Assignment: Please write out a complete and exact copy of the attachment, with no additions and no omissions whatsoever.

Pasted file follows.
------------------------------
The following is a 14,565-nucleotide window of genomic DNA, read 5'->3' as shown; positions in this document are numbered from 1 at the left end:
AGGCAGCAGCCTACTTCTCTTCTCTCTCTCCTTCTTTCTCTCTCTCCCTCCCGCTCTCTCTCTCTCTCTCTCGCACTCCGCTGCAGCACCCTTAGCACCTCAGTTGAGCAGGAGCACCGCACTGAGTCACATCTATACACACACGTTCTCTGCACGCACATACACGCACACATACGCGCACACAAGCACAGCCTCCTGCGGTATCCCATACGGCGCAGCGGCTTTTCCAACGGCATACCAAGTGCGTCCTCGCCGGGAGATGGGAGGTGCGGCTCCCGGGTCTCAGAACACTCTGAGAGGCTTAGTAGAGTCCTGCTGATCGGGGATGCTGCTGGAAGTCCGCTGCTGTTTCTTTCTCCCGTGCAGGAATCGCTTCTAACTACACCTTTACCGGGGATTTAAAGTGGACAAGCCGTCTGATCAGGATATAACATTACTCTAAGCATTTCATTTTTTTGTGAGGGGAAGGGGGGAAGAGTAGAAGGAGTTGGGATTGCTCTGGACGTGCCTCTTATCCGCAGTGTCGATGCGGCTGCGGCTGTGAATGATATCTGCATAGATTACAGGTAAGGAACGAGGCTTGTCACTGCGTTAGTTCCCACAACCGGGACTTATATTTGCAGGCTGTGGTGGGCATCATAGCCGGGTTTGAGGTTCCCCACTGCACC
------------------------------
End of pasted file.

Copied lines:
The following is a 14,565-nucleotide window of genomic DNA, read 5'->3' as shown; positions in this document are numbered from 1 at the left end:
AGGCAGCAGCCTACTTCTCTTCTCTCTCTCCTTCTTTCTCTCTCTCCCTCCCGCTCTCTCTCTCTCTCTCTCGCACTCCGCTGCAGCACCCTTAGCACCTCAGTTGAGCAGGAGCACCGCACTGAGTCACATCTATACACACACGTTCTCTGCACGCACATACACGCACACATACGCGCACACAAGCACAGCCTCCTGCGGTATCCCATACGGCGCAGCGGCTTTTCCAACGGCATACCAAGTGCGTCCTCGCCGGGAGATGGGAGGTGCGGCTCCCGGGTCTCAGAACACTCTGAGAGGCTTAGTAGAGTCCTGCTGATCGGGGATGCTGCTGGAAGTCCGCTGCTGTTTCTTTCTCCCGTGCAGGAATCGCTTCTAACTACACCTTTACCGGGGATTTAAAGTGGACAAGCCGTCTGATCAGGATATAACATTACTCTAAGCATTTCATTTTTTTGTGAGGGGAAGGGGGGAAGAGTAGAAGGAGTTGGGATTGCTCTGGACGTGCCTCTTATCCGCAGTGTCGATGCGGCTGCGGCTGTGAATGATATCTGCATAGATTACAGGTAAGGAACGAGGCTTGTCACTGCGTTAGTTCCCACAACCGGGACTTATATTTGCAGGCTGTGGTGGGCATCATAGCCGGGTTTGAGGTTCCCCACTGCACC